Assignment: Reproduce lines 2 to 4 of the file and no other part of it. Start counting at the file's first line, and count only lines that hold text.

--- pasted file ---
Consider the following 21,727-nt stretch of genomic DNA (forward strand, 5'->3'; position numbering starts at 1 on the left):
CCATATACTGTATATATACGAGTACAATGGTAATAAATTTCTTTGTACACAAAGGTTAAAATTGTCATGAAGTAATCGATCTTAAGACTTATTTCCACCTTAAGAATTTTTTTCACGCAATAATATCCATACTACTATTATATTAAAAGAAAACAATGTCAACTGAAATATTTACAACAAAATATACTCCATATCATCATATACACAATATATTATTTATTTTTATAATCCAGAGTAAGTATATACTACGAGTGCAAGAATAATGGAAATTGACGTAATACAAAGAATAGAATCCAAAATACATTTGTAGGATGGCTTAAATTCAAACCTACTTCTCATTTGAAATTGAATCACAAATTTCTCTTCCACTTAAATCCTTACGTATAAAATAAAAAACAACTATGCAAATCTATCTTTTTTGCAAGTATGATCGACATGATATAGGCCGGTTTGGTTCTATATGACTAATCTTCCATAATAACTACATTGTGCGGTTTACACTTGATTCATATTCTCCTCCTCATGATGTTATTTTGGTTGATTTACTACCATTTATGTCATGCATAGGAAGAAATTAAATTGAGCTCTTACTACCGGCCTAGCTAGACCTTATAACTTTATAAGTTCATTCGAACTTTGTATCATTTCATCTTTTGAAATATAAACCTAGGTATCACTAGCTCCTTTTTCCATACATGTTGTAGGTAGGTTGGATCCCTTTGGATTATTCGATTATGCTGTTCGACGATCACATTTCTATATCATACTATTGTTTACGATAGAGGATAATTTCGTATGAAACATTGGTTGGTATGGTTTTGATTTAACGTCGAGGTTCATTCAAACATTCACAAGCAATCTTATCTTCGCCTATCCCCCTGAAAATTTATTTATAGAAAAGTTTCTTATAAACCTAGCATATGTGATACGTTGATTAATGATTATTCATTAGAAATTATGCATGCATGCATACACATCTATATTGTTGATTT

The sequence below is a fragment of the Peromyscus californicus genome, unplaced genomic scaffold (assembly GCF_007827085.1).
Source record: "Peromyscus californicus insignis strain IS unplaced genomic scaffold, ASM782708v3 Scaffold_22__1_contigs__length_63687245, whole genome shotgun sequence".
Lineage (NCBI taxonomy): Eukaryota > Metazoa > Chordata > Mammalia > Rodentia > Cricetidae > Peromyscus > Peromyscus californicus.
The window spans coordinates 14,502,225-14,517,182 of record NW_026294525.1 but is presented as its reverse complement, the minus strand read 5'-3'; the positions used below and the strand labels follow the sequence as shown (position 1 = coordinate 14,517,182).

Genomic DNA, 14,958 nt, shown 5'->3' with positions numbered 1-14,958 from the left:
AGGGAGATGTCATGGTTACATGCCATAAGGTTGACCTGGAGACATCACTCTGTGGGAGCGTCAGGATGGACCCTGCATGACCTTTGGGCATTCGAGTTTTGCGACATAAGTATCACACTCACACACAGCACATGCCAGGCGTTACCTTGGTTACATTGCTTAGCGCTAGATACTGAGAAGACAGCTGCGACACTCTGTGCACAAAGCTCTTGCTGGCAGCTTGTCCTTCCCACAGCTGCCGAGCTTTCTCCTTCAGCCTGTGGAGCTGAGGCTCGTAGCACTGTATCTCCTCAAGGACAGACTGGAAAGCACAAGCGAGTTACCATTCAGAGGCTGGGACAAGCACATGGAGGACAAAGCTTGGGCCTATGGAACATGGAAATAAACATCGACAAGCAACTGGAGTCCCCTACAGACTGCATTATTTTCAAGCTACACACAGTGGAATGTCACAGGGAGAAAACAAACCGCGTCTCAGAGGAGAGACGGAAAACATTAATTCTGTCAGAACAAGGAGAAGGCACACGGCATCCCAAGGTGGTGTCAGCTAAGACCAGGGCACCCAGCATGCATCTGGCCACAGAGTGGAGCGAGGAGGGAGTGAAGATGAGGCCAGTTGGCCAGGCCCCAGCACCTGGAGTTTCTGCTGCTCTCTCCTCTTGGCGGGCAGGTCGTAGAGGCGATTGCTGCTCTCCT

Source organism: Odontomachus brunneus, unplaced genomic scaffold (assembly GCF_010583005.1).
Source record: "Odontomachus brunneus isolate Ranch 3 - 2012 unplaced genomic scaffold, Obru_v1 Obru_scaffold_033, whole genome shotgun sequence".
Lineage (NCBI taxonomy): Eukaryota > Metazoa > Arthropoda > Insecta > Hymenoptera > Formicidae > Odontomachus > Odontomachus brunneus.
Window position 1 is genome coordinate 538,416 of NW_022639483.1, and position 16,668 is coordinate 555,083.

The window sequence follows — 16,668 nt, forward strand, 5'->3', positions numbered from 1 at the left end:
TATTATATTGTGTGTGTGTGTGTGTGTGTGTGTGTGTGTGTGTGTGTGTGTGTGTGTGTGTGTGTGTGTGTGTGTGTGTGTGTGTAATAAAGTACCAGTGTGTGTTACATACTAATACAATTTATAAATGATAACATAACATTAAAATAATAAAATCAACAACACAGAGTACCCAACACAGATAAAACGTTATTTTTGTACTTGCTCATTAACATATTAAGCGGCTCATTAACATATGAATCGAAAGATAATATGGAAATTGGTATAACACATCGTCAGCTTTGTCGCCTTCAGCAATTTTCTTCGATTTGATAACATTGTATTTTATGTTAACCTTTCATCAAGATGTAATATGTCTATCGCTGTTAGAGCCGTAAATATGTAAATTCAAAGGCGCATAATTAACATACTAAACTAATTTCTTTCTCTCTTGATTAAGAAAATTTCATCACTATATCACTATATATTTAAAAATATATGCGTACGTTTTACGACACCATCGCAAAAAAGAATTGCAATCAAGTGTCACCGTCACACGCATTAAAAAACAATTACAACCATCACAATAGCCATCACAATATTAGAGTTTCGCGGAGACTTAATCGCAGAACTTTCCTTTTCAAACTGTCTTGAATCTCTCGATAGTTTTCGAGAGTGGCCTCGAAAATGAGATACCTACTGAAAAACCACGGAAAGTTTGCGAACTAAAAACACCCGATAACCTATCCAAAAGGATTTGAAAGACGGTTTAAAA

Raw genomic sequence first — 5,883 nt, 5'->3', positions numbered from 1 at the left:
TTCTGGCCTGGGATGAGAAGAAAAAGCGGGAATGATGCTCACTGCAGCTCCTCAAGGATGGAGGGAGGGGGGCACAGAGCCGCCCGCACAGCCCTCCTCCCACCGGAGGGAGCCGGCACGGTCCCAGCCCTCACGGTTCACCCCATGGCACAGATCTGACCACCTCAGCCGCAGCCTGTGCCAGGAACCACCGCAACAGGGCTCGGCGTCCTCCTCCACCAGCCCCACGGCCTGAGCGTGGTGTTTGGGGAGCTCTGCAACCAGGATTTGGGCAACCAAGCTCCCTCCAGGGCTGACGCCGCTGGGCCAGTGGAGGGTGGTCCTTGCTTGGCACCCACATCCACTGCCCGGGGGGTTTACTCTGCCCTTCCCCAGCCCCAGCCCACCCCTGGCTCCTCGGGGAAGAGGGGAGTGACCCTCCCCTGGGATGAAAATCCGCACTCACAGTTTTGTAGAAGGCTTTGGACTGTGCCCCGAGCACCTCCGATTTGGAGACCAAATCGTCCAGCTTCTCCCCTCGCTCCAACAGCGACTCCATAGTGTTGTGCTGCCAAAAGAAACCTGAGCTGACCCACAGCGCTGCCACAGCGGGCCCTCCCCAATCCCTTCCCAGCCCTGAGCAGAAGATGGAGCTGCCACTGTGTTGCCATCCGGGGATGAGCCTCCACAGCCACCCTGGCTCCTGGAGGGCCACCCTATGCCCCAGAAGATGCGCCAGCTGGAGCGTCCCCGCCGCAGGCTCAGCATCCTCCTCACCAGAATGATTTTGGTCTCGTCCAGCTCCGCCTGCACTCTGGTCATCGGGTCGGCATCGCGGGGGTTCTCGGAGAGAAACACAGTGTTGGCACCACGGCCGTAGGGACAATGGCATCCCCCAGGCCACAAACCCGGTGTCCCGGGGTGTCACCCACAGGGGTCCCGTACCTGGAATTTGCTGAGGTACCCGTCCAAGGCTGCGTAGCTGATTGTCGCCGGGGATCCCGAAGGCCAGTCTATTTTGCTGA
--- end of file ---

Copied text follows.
CCATATACTGTATATATACGAGTACAATGGTAATAAATTTCTTTGTACACAAAGGTTAAAATTGTCATGAAGTAATCGATCTTAAGACTTATTTCCACCTTAAGAATTTTTTTCACGCAATAATATCCATACTACTATTATATTAAAAGAAAACAATGTCAACTGAAATATTTACAACAAAATATACTCCATATCATCATATACACAATATATTATTTATTTTTATAATCCAGAGTAAGTATATACTACGAGTGCAAGAATAATGGAAATTGACGTAATACAAAGAATAGAATCCAAAATACATTTGTAGGATGGCTTAAATTCAAACCTACTTCTCATTTGAAATTGAATCACAAATTTCTCTTCCACTTAAATCCTTACGTATAAAATAAAAAACAACTATGCAAATCTATCTTTTTTGCAAGTATGATCGACATGATATAGGCCGGTTTGGTTCTATATGACTAATCTTCCATAATAACTACATTGTGCGGTTTACACTTGATTCATATTCTCCTCCTCATGATGTTATTTTGGTTGATTTACTACCATTTATGTCATGCATAGGAAGAAATTAAATTGAGCTCTTACTACCGGCCTAGCTAGACCTTATAACTTTATAAGTTCATTCGAACTTTGTATCATTTCATCTTTTGAAATATAAACCTAGGTATCACTAGCTCCTTTTTCCATACATGTTGTAGGTAGGTTGGATCCCTTTGGATTATTCGATTATGCTGTTCGACGATCACATTTCTATATCATACTATTGTTTACGATAGAGGATAATTTCGTATGAAACATTGGTTGGTATGGTTTTGATTTAACGTCGAGGTTCATTCAAACATTCACAAGCAATCTTATCTTCGCCTATCCCCCTGAAAATTTATTTATAGAAAAGTTTCTTATAAACCTAGCATATGTGATACGTTGATTAATGATTATTCATTAGAAATTATGCATGCATGCATACACATCTATATTGTTGATTT

The sequence below is a fragment of the Peromyscus californicus genome, unplaced genomic scaffold (assembly GCF_007827085.1).
Source record: "Peromyscus californicus insignis strain IS unplaced genomic scaffold, ASM782708v3 Scaffold_22__1_contigs__length_63687245, whole genome shotgun sequence".